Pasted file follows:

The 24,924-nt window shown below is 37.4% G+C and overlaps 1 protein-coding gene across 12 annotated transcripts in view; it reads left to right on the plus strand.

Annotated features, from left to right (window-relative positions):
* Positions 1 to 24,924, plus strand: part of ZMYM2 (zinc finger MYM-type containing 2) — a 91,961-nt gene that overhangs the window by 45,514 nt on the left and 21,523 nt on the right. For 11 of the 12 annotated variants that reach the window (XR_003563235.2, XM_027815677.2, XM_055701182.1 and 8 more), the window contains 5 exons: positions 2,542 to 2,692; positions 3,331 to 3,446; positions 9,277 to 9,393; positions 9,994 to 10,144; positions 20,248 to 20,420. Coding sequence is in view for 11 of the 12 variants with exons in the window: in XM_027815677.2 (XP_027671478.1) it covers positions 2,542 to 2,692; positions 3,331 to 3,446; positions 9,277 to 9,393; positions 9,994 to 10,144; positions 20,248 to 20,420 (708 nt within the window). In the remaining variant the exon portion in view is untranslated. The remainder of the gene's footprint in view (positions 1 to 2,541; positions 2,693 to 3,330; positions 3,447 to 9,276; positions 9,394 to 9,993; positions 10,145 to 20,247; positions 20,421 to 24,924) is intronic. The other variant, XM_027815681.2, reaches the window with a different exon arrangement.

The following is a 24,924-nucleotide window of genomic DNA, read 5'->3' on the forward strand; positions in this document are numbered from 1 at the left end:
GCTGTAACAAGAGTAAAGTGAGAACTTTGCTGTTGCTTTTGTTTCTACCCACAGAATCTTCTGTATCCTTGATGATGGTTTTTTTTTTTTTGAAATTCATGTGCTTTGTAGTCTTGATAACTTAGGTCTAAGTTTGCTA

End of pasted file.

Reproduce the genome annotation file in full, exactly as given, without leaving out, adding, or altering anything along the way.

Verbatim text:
The 24,924-nt window shown below is 37.4% G+C and overlaps 1 protein-coding gene across 12 annotated transcripts in view; it reads left to right on the plus strand.

Annotated features, from left to right (window-relative positions):
* Positions 1 to 24,924, plus strand: part of ZMYM2 (zinc finger MYM-type containing 2) — a 91,961-nt gene that overhangs the window by 45,514 nt on the left and 21,523 nt on the right. For 11 of the 12 annotated variants that reach the window (XR_003563235.2, XM_027815677.2, XM_055701182.1 and 8 more), the window contains 5 exons: positions 2,542 to 2,692; positions 3,331 to 3,446; positions 9,277 to 9,393; positions 9,994 to 10,144; positions 20,248 to 20,420. Coding sequence is in view for 11 of the 12 variants with exons in the window: in XM_027815677.2 (XP_027671478.1) it covers positions 2,542 to 2,692; positions 3,331 to 3,446; positions 9,277 to 9,393; positions 9,994 to 10,144; positions 20,248 to 20,420 (708 nt within the window). In the remaining variant the exon portion in view is untranslated. The remainder of the gene's footprint in view (positions 1 to 2,541; positions 2,693 to 3,330; positions 3,447 to 9,276; positions 9,394 to 9,993; positions 10,145 to 20,247; positions 20,421 to 24,924) is intronic. The other variant, XM_027815681.2, reaches the window with a different exon arrangement.

The following is a 24,924-nucleotide window of genomic DNA, read 5'->3' on the forward strand; positions in this document are numbered from 1 at the left end:
GCTGTAACAAGAGTAAAGTGAGAACTTTGCTGTTGCTTTTGTTTCTACCCACAGAATCTTCTGTATCCTTGATGATGGTTTTTTTTTTTTTGAAATTCATGTGCTTTGTAGTCTTGATAACTTAGGTCTAAGTTTGCTA